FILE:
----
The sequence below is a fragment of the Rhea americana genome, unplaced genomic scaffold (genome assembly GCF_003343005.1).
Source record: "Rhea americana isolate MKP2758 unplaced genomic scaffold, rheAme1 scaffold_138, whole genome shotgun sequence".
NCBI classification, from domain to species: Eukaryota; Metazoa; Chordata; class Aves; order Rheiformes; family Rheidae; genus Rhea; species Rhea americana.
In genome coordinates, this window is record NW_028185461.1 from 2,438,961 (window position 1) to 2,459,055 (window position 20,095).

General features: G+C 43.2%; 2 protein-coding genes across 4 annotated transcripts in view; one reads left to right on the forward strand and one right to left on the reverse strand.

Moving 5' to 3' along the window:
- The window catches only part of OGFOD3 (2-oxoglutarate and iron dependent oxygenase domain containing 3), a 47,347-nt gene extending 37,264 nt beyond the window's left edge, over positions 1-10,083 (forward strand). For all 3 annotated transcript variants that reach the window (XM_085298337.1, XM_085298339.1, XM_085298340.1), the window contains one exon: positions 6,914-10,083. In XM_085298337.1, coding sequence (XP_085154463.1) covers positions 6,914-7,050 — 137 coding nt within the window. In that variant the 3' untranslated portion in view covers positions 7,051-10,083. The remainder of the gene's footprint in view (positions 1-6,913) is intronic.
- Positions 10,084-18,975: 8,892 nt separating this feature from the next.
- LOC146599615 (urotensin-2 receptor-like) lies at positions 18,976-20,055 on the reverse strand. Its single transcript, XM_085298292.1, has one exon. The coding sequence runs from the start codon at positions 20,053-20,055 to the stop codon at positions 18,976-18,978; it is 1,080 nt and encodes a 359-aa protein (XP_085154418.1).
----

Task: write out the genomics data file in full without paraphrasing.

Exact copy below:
The sequence below is a fragment of the Rhea americana genome, unplaced genomic scaffold (genome assembly GCF_003343005.1).
Source record: "Rhea americana isolate MKP2758 unplaced genomic scaffold, rheAme1 scaffold_138, whole genome shotgun sequence".
NCBI classification, from domain to species: Eukaryota; Metazoa; Chordata; class Aves; order Rheiformes; family Rheidae; genus Rhea; species Rhea americana.
In genome coordinates, this window is record NW_028185461.1 from 2,438,961 (window position 1) to 2,459,055 (window position 20,095).

General features: G+C 43.2%; 2 protein-coding genes across 4 annotated transcripts in view; one reads left to right on the forward strand and one right to left on the reverse strand.

Moving 5' to 3' along the window:
- The window catches only part of OGFOD3 (2-oxoglutarate and iron dependent oxygenase domain containing 3), a 47,347-nt gene extending 37,264 nt beyond the window's left edge, over positions 1-10,083 (forward strand). For all 3 annotated transcript variants that reach the window (XM_085298337.1, XM_085298339.1, XM_085298340.1), the window contains one exon: positions 6,914-10,083. In XM_085298337.1, coding sequence (XP_085154463.1) covers positions 6,914-7,050 — 137 coding nt within the window. In that variant the 3' untranslated portion in view covers positions 7,051-10,083. The remainder of the gene's footprint in view (positions 1-6,913) is intronic.
- Positions 10,084-18,975: 8,892 nt separating this feature from the next.
- LOC146599615 (urotensin-2 receptor-like) lies at positions 18,976-20,055 on the reverse strand. Its single transcript, XM_085298292.1, has one exon. The coding sequence runs from the start codon at positions 20,053-20,055 to the stop codon at positions 18,976-18,978; it is 1,080 nt and encodes a 359-aa protein (XP_085154418.1).